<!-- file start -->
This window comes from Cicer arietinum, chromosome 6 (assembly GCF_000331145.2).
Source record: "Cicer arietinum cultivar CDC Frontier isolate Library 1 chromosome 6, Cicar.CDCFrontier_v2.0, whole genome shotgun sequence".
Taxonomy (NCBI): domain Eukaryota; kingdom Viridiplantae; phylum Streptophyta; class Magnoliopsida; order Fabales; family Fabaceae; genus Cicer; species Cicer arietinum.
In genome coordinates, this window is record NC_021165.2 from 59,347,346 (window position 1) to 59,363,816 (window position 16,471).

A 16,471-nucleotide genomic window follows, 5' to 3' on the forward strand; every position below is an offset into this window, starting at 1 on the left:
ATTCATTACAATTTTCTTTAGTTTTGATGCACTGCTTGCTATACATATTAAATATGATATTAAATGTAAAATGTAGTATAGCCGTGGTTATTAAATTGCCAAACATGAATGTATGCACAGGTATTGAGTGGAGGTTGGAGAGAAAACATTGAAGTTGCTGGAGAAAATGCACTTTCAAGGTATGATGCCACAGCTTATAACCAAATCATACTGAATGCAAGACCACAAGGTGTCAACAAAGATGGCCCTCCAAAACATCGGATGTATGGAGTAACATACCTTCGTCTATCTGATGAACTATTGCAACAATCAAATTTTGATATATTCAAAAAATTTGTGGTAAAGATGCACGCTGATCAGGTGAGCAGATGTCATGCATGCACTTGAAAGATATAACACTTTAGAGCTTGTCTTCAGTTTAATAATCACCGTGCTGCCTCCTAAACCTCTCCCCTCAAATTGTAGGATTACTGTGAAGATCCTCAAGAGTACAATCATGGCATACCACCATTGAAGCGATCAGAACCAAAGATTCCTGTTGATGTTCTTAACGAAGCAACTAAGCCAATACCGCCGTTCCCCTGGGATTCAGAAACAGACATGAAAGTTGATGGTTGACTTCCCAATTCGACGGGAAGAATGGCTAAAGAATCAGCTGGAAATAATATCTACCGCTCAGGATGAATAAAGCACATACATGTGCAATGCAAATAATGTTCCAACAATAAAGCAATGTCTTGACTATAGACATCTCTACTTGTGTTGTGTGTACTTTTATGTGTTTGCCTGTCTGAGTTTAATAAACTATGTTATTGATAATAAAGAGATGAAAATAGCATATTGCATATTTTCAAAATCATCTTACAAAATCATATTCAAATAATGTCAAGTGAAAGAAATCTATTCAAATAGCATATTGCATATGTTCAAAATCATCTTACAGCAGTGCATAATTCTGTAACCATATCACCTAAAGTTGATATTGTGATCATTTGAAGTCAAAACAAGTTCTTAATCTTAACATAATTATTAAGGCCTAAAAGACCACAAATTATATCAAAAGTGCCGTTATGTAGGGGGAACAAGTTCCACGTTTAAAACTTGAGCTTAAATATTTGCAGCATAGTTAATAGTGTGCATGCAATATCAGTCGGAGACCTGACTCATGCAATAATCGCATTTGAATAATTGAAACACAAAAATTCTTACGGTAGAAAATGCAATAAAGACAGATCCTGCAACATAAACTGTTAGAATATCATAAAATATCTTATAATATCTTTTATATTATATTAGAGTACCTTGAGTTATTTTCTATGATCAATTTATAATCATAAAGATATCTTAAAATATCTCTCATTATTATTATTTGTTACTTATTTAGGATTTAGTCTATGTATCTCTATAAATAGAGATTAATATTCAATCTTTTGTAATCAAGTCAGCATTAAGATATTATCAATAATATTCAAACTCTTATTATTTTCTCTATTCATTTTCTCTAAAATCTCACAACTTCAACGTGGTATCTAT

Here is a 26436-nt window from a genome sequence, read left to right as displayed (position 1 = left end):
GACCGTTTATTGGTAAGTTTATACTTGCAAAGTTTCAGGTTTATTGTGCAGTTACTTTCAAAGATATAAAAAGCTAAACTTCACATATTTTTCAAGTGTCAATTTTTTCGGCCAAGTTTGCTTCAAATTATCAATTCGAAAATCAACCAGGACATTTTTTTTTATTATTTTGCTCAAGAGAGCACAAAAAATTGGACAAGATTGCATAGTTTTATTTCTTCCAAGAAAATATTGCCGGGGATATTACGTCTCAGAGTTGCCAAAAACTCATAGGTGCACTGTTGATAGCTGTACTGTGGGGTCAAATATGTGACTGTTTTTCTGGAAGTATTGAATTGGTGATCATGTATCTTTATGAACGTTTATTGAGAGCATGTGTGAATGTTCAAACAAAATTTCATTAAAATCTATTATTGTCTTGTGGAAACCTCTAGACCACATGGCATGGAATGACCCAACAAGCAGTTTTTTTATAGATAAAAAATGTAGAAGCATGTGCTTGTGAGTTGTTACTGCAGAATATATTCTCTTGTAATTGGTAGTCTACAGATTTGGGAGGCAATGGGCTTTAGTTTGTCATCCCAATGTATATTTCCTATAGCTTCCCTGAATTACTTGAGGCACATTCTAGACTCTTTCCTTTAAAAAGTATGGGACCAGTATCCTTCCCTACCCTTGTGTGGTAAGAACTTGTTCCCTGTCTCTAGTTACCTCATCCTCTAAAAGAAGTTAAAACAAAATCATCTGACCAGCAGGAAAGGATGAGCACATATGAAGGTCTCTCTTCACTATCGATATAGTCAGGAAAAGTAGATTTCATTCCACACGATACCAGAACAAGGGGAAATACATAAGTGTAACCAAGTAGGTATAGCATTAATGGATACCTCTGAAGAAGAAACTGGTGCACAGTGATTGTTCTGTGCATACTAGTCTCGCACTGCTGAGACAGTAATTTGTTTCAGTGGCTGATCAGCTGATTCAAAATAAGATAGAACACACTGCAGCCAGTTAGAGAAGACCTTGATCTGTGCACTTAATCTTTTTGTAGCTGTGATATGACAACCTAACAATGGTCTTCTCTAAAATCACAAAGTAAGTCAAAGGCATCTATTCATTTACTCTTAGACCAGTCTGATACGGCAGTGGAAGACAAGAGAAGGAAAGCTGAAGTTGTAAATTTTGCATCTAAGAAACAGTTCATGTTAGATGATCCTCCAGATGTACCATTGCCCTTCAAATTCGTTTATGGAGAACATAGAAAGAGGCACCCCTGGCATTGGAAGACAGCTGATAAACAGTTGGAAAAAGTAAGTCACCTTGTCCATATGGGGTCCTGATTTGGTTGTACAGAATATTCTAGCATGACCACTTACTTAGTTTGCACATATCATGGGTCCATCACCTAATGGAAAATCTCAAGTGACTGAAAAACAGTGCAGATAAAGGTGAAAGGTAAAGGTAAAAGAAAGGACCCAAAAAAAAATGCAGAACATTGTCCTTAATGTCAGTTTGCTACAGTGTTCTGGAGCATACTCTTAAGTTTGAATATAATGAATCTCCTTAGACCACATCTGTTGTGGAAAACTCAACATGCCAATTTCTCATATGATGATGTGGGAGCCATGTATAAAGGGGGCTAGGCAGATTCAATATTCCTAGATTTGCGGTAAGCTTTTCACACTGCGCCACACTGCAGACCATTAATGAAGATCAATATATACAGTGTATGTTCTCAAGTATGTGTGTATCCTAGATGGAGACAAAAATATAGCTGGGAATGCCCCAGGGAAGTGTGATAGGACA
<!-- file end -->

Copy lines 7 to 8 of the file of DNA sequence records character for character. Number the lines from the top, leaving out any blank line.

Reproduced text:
Here is a 26436-nt window from a genome sequence, read left to right as displayed (position 1 = left end):
GACCGTTTATTGGTAAGTTTATACTTGCAAAGTTTCAGGTTTATTGTGCAGTTACTTTCAAAGATATAAAAAGCTAAACTTCACATATTTTTCAAGTGTCAATTTTTTCGGCCAAGTTTGCTTCAAATTATCAATTCGAAAATCAACCAGGACATTTTTTTTTATTATTTTGCTCAAGAGAGCACAAAAAATTGGACAAGATTGCATAGTTTTATTTCTTCCAAGAAAATATTGCCGGGGATATTACGTCTCAGAGTTGCCAAAAACTCATAGGTGCACTGTTGATAGCTGTACTGTGGGGTCAAATATGTGACTGTTTTTCTGGAAGTATTGAATTGGTGATCATGTATCTTTATGAACGTTTATTGAGAGCATGTGTGAATGTTCAAACAAAATTTCATTAAAATCTATTATTGTCTTGTGGAAACCTCTAGACCACATGGCATGGAATGACCCAACAAGCAGTTTTTTTATAGATAAAAAATGTAGAAGCATGTGCTTGTGAGTTGTTACTGCAGAATATATTCTCTTGTAATTGGTAGTCTACAGATTTGGGAGGCAATGGGCTTTAGTTTGTCATCCCAATGTATATTTCCTATAGCTTCCCTGAATTACTTGAGGCACATTCTAGACTCTTTCCTTTAAAAAGTATGGGACCAGTATCCTTCCCTACCCTTGTGTGGTAAGAACTTGTTCCCTGTCTCTAGTTACCTCATCCTCTAAAAGAAGTTAAAACAAAATCATCTGACCAGCAGGAAAGGATGAGCACATATGAAGGTCTCTCTTCACTATCGATATAGTCAGGAAAAGTAGATTTCATTCCACACGATACCAGAACAAGGGGAAATACATAAGTGTAACCAAGTAGGTATAGCATTAATGGATACCTCTGAAGAAGAAACTGGTGCACAGTGATTGTTCTGTGCATACTAGTCTCGCACTGCTGAGACAGTAATTTGTTTCAGTGGCTGATCAGCTGATTCAAAATAAGATAGAACACACTGCAGCCAGTTAGAGAAGACCTTGATCTGTGCACTTAATCTTTTTGTAGCTGTGATATGACAACCTAACAATGGTCTTCTCTAAAATCACAAAGTAAGTCAAAGGCATCTATTCATTTACTCTTAGACCAGTCTGATACGGCAGTGGAAGACAAGAGAAGGAAAGCTGAAGTTGTAAATTTTGCATCTAAGAAACAGTTCATGTTAGATGATCCTCCAGATGTACCATTGCCCTTCAAATTCGTTTATGGAGAACATAGAAAGAGGCACCCCTGGCATTGGAAGACAGCTGATAAACAGTTGGAAAAAGTAAGTCACCTTGTCCATATGGGGTCCTGATTTGGTTGTACAGAATATTCTAGCATGACCACTTACTTAGTTTGCACATATCATGGGTCCATCACCTAATGGAAAATCTCAAGTGACTGAAAAACAGTGCAGATAAAGGTGAAAGGTAAAGGTAAAAGAAAGGACCCAAAAAAAAATGCAGAACATTGTCCTTAATGTCAGTTTGCTACAGTGTTCTGGAGCATACTCTTAAGTTTGAATATAATGAATCTCCTTAGACCACATCTGTTGTGGAAAACTCAACATGCCAATTTCTCATATGATGATGTGGGAGCCATGTATAAAGGGGGCTAGGCAGATTCAATATTCCTAGATTTGCGGTAAGCTTTTCACACTGCGCCACACTGCAGACCATTAATGAAGATCAATATATACAGTGTATGTTCTCAAGTATGTGTGTATCCTAGATGGAGACAAAAATATAGCTGGGAATGCCCCAGGGAAGTGTGATAGGACA